The End of the Economist

I admit I used to be a huge fan of the Economist. There were days when I would sit in the library and pore over editions from the early 1940s and marvel at the lengths they would go to offer analysis without bias. If you ever have a chance to do it I recommend it highly. It was spooky to see how accurate their writers were in predicting the future.

Things have changed a lot for them in the past twenty years let alone over sixty. I find their writing less compelling and less informed as time goes on, as if they are looking at the world through a shrinking scope. They seem to just be lazily writing their opinion, without any bother to research or read the data available. Take the recent article “Coming Full Circle“, for example.

They make a fair point about the impact of big media and industrialization in the West, but they also give a lopsided history of print and social networks from a pseudo-Western lens:

Until the early 19th century there was no technology for disseminating news to large numbers of people in a short space of time. It travelled as people chatted in marketplaces and taverns or exchanged letters with their friends. This phenomenon can be traced back to Roman times, when members of the elite kept each other informed with a torrent of letters, transcriptions of speeches and copies of the acta diurna, the official gazette that was posted in the forum each day. News travelled along social networks because there was no other conduit.
In early 1518 Martin Luther’s writings spread around Germany in two weeks as they were carried from one town to the next. As Luther and his supporters argued with his opponents over the following decade, more than 6m religious pamphlets were sold in Germany.

Uh, ok, a timeline from the Romans to the Germans?

That does not sound like a proper student of British education. Perhaps it is an American writer, unfamiliar with the Schoyen collection in London. I mean how ironic and strange for a British publication to glorify the technology of the Romans and the Germans!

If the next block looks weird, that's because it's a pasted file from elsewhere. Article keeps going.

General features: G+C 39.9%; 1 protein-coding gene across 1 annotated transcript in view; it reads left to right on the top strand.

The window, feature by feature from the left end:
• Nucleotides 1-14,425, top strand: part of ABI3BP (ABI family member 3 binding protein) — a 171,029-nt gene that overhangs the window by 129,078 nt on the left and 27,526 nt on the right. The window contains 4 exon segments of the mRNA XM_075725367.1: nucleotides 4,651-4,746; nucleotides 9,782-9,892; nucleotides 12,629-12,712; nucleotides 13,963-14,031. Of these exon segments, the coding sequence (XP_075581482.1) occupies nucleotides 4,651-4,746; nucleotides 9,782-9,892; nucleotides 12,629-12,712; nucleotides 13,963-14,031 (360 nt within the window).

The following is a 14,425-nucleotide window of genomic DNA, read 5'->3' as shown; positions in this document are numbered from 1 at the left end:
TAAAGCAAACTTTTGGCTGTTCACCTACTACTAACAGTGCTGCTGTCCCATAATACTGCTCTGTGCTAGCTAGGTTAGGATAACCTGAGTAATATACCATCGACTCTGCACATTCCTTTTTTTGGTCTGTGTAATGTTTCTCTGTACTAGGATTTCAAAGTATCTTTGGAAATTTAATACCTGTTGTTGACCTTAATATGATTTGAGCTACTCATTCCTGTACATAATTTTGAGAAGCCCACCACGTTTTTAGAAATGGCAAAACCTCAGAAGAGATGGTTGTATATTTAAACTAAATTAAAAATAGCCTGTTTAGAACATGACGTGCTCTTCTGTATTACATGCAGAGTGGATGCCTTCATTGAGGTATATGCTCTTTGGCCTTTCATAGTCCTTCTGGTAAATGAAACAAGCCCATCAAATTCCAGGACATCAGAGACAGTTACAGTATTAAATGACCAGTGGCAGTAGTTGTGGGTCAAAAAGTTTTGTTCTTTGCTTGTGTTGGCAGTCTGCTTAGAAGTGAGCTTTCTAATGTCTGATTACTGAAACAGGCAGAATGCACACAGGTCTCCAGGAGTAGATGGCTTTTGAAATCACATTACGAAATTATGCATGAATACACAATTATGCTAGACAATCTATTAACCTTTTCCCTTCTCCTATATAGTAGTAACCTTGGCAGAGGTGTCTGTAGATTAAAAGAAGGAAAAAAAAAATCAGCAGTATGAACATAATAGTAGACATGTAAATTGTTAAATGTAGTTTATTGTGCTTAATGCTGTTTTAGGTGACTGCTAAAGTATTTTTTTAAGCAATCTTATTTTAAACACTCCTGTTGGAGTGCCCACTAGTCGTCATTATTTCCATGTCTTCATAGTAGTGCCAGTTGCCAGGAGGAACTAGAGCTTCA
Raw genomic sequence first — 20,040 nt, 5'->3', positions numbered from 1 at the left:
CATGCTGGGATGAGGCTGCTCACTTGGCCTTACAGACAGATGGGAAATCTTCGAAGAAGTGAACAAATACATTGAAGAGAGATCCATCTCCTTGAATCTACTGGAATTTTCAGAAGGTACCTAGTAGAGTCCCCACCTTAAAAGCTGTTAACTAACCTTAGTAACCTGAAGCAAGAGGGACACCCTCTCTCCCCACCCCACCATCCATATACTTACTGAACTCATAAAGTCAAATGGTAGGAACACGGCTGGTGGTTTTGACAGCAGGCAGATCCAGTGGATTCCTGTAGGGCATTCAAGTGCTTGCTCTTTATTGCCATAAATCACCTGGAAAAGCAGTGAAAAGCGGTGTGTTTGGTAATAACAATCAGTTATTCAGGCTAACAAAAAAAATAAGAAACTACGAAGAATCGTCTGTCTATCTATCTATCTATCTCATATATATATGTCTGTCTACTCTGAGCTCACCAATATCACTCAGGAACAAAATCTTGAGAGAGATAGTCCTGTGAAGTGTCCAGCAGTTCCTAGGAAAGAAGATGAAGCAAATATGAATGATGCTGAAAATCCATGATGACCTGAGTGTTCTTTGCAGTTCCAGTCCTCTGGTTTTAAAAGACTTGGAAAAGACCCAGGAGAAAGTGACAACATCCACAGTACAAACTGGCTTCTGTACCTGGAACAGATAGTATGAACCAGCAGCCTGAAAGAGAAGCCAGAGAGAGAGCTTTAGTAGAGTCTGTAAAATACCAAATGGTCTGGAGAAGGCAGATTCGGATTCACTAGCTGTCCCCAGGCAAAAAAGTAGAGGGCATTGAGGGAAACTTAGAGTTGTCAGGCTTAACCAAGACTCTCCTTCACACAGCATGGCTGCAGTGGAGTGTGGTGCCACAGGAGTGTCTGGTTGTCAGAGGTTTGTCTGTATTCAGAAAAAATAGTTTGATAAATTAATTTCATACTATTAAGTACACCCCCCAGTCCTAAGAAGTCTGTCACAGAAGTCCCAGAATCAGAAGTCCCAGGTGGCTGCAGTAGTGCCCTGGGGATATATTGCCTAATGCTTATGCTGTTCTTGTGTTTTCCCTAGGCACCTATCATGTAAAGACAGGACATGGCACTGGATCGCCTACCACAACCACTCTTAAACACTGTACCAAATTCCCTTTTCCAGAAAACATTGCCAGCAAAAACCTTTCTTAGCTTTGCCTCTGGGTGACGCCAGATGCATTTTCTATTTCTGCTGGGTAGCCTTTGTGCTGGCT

Moreover, they completely miss the obvious fact that the Song (960-1279) dynasty China was widely distributing inexpensive printed books made with movable type. This, of course, was possible due to block printing used previously during the Tang (618-906) dynasty when printing cloth shifted to making Buddhist scrolls.

How do these fit the Economist’s “there was no technology” claim for information dissemination until the 19th century? Perhaps they are using a very specific and narrow definition of “dissemination” and a very specific and narrow definition of “short space of time”? Yes, Twitter did not exist until Twitter existed. Great analysis of “little distinction between producers and consumers of information” — social media.

The Economist missed a great opportunity to reference the “Diamond Sutra” (“stolen” by the British), which was printed on the 11th May 868 AD according to the British Library and starts with the words

“Reverently made for universal free distribution…”

They also missed the opportunity to explain the rapid transition in technology from elite use to common, such as the period soon after Empress Shotuku of Japan in 764 AD printed a million scrolls of the Hyakumanto Darani and distributed them to celebrate the suppression of Rebellion led by Emi no Oshikatsu.

I guess I also could go on and bring up pre-historic fire/smoke non-elite communication systems (that influenced Bronze Age relics still evident in Ireland and England), or birds like the Pigeon Post, or the hydraulic semaphore system used in Britain by Francis Whishaw in the 1800s, not to mention the talking drum…but I guess for the time being I’ll just have to seek other sources of news to find an informed and introspective analysis.

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